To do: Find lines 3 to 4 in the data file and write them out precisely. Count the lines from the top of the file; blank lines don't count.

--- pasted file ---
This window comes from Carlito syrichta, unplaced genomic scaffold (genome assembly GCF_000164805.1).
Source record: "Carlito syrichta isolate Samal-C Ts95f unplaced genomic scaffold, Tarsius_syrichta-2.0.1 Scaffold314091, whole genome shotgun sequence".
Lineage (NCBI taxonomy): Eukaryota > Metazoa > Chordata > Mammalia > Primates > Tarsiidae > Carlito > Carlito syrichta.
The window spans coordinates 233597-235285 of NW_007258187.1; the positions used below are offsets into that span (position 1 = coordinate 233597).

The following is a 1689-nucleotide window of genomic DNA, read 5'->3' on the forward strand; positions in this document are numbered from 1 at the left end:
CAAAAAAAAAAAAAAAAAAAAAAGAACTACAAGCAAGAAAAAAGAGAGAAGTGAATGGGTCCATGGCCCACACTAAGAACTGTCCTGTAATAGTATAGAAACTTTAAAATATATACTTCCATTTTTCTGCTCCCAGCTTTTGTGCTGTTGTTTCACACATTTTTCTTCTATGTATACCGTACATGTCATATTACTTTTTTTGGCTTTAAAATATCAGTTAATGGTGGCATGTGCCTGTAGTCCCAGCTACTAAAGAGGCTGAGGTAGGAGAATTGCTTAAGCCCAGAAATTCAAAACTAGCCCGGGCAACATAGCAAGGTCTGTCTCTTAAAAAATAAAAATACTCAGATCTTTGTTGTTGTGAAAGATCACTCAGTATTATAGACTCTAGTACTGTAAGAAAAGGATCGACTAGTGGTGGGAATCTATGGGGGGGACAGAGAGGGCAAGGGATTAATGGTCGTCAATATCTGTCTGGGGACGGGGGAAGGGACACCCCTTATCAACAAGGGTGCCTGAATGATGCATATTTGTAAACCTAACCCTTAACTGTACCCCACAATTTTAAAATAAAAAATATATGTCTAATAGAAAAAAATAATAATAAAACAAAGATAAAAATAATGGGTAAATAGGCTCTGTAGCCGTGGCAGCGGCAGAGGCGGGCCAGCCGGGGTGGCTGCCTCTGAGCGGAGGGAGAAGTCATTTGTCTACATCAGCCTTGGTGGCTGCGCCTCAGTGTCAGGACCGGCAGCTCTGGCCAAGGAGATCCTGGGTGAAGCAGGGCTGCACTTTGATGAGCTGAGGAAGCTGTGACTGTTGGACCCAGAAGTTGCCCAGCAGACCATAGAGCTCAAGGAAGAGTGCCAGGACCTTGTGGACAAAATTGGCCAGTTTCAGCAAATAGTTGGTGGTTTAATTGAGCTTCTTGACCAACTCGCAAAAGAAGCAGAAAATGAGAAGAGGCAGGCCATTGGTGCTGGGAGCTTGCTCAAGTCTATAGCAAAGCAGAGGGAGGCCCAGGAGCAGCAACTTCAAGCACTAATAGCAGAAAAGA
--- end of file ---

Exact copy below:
Lineage (NCBI taxonomy): Eukaryota > Metazoa > Chordata > Mammalia > Primates > Tarsiidae > Carlito > Carlito syrichta.
The window spans coordinates 233597-235285 of NW_007258187.1; the positions used below are offsets into that span (position 1 = coordinate 233597).